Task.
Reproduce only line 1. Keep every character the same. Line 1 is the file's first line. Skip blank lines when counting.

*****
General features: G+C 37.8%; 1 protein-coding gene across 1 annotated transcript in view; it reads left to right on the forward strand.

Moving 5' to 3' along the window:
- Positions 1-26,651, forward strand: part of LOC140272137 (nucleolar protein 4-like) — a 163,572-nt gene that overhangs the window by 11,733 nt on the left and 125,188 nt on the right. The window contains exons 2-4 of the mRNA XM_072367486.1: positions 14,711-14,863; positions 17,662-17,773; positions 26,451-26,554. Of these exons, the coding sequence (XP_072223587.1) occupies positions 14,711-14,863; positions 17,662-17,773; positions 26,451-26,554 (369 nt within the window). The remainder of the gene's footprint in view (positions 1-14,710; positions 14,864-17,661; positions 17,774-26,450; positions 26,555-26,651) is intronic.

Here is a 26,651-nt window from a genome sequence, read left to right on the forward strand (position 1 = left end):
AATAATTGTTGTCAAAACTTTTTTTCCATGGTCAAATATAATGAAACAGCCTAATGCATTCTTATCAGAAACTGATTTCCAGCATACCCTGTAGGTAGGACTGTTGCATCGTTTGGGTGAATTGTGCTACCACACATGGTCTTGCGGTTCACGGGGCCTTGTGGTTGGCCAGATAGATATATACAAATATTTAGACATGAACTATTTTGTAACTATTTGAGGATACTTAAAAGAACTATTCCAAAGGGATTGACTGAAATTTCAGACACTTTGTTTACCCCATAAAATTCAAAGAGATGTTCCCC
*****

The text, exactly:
General features: G+C 37.8%; 1 protein-coding gene across 1 annotated transcript in view; it reads left to right on the forward strand.